Walnuts' Health Benefits to Combat the Risk for Diabetes

Dec 03, 2015 05:20 AM EST | By Denise Valerie Uychiat

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A recent study in the United Stated suggests that eating walnuts everyday may help those who are at risk of developing diabetes. This was proven when participants in the study added about 14 walnuts to their daily diet in the course of six months. They had seen improvement s in their blood vessel functions and a decrease in "bad" LDL cholesterol, which can build up in blood vessels and may cause blood clots and heart attacks.

Blood vessel dysfunction and high LDL cholesterol have always been found to be two of the most common risk factors for type 2-diabetes. This condition is usually related to obesity and aging. This usually happens when the body is not capable to make or process enough insulin, the hormone that controls the blood sugar level.

Dr. David L. Katz of the Yale University Prevention Research Center in Derby, Connecticut and the study's author said that adding walnuts to your diet will help you improve your diet quality and health, specifically your cardiometabolic health. She also added that you should not be afraid to eat walnuts because it'll make you gain weight, because it won't.

Even though walnuts are known as a high calorie food, rich in fatty acids and nutrients like folate and vitamin E, which is usually known to contribute to weight gain, it actually does not. Walnuts can make you full very quickly and they have properties that bump out other calories so that they can have room for themselves.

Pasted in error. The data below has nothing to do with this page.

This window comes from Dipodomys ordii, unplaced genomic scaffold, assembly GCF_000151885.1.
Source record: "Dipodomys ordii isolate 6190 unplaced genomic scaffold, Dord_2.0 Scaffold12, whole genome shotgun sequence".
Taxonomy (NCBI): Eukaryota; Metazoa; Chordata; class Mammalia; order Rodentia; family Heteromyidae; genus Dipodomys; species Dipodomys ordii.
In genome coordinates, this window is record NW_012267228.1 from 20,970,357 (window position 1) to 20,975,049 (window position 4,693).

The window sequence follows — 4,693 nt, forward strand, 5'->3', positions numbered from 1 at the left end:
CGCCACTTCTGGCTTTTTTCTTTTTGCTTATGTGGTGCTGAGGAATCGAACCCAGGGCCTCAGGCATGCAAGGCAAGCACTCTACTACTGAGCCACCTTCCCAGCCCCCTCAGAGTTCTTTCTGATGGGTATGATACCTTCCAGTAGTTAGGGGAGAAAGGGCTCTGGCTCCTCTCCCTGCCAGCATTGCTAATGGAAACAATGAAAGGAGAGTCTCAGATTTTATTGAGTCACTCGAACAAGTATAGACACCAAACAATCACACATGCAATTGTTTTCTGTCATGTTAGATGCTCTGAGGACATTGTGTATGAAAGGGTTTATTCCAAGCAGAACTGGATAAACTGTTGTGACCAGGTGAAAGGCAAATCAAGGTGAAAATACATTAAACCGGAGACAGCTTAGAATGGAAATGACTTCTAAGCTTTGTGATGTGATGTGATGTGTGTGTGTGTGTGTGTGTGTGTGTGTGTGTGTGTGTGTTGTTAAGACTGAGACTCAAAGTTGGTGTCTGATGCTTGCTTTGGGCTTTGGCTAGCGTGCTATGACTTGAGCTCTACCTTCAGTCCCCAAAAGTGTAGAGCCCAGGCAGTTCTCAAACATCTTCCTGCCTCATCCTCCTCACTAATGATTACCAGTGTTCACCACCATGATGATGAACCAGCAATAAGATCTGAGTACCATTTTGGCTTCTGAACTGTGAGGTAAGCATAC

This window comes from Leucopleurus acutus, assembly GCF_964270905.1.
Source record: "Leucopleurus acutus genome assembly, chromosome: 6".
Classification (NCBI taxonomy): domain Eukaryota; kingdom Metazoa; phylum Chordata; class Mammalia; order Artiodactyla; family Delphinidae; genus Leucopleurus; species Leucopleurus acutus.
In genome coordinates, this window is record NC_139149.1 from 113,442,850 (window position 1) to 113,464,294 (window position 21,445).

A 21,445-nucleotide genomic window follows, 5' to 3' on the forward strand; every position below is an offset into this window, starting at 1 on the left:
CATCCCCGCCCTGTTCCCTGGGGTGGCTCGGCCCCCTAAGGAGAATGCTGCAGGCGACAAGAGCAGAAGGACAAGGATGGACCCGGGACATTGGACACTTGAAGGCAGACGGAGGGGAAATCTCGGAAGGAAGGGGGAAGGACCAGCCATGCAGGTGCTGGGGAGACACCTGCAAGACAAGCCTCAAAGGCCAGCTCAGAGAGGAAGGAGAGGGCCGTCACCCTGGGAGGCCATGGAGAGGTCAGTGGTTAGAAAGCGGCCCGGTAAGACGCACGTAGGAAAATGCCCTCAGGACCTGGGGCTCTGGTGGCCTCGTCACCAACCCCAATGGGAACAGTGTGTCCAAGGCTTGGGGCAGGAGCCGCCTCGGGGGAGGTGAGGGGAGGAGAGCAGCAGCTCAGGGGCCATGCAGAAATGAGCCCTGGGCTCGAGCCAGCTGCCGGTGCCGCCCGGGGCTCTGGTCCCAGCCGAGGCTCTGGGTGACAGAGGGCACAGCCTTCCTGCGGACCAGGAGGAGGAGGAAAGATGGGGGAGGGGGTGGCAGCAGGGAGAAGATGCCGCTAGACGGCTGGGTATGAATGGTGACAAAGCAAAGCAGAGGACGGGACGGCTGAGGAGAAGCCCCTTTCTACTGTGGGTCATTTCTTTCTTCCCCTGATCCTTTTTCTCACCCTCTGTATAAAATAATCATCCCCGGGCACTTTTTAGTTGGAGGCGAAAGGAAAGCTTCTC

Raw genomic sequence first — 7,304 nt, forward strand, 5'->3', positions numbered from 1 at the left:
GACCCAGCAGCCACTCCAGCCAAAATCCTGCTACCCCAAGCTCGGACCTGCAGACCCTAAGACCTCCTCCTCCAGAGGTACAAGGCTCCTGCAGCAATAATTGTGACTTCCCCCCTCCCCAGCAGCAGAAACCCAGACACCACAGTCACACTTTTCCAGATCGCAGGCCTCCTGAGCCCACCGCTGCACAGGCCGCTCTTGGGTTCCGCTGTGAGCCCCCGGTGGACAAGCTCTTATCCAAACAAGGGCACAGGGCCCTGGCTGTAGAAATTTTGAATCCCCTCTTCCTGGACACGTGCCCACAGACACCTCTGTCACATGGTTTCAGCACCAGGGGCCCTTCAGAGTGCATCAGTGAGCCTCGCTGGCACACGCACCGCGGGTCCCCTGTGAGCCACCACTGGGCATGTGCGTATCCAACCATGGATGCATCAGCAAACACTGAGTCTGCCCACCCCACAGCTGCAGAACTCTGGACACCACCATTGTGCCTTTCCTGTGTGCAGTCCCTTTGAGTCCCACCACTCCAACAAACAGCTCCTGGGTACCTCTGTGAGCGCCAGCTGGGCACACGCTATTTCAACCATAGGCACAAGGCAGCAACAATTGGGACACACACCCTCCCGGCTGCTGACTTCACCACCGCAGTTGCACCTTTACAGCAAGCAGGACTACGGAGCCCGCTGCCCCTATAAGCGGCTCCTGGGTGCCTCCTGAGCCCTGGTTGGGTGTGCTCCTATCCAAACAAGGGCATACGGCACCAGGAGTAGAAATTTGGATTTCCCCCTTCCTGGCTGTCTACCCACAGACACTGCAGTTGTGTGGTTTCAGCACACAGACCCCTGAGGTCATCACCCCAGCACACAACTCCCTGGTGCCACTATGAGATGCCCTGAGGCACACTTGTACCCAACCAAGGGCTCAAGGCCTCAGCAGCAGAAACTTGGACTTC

However, since nothing will ever be perfect, , Katz and colleagues reported in BMJ Open Diabetes Research and Care  that the nuts' wonder don't work with high blood pressure and high blood glucose level, two other risk factors for diabetes.

The researchers randomly assigned 31 men and 81 women at risk for diabetes to follow a diet with reduced calorie with or without nutrition counseling.  Among the groups, 50% of the participants were then randomly assigned to add walnuts to their diet for six months. After a 3 month break, the researchers changed the groups and told the group who abstained from eating walnuts the first three months to add them in their diet.

After taking into account factors such as age, exercise habits, calorie consumption and fatty acid intake, the study found walnuts were linked to improved diet quality regardless of whether people received nutrition counseling.

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